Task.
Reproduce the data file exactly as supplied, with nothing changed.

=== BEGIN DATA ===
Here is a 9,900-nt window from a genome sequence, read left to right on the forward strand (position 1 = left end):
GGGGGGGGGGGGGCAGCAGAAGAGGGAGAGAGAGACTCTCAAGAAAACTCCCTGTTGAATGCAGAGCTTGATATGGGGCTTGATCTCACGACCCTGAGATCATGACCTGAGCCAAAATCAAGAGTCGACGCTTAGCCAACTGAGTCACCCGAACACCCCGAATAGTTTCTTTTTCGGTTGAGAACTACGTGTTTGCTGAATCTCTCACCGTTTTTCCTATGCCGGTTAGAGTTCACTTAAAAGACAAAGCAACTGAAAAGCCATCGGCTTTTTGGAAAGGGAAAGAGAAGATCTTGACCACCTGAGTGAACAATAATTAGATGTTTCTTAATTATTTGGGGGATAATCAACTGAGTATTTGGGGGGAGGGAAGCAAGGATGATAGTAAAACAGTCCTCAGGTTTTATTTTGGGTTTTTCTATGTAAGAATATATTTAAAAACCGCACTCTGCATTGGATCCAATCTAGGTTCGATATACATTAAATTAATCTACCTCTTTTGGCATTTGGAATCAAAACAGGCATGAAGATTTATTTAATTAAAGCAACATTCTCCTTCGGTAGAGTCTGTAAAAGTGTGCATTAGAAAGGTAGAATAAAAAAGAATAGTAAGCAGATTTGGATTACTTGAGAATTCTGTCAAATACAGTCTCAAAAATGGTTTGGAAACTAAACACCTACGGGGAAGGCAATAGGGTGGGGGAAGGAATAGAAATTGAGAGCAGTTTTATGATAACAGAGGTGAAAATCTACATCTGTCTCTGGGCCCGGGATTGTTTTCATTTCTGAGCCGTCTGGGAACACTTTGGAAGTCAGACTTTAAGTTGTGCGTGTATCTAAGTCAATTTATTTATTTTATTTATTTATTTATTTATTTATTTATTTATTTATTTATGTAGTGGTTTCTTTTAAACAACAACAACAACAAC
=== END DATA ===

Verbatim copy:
Here is a 9,900-nt window from a genome sequence, read left to right on the forward strand (position 1 = left end):
GGGGGGGGGGGGGCAGCAGAAGAGGGAGAGAGAGACTCTCAAGAAAACTCCCTGTTGAATGCAGAGCTTGATATGGGGCTTGATCTCACGACCCTGAGATCATGACCTGAGCCAAAATCAAGAGTCGACGCTTAGCCAACTGAGTCACCCGAACACCCCGAATAGTTTCTTTTTCGGTTGAGAACTACGTGTTTGCTGAATCTCTCACCGTTTTTCCTATGCCGGTTAGAGTTCACTTAAAAGACAAAGCAACTGAAAAGCCATCGGCTTTTTGGAAAGGGAAAGAGAAGATCTTGACCACCTGAGTGAACAATAATTAGATGTTTCTTAATTATTTGGGGGATAATCAACTGAGTATTTGGGGGGAGGGAAGCAAGGATGATAGTAAAACAGTCCTCAGGTTTTATTTTGGGTTTTTCTATGTAAGAATATATTTAAAAACCGCACTCTGCATTGGATCCAATCTAGGTTCGATATACATTAAATTAATCTACCTCTTTTGGCATTTGGAATCAAAACAGGCATGAAGATTTATTTAATTAAAGCAACATTCTCCTTCGGTAGAGTCTGTAAAAGTGTGCATTAGAAAGGTAGAATAAAAAAGAATAGTAAGCAGATTTGGATTACTTGAGAATTCTGTCAAATACAGTCTCAAAAATGGTTTGGAAACTAAACACCTACGGGGAAGGCAATAGGGTGGGGGAAGGAATAGAAATTGAGAGCAGTTTTATGATAACAGAGGTGAAAATCTACATCTGTCTCTGGGCCCGGGATTGTTTTCATTTCTGAGCCGTCTGGGAACACTTTGGAAGTCAGACTTTAAGTTGTGCGTGTATCTAAGTCAATTTATTTATTTTATTTATTTATTTATTTATTTATTTATTTATTTATTTATGTAGTGGTTTCTTTTAAACAACAACAACAACAAC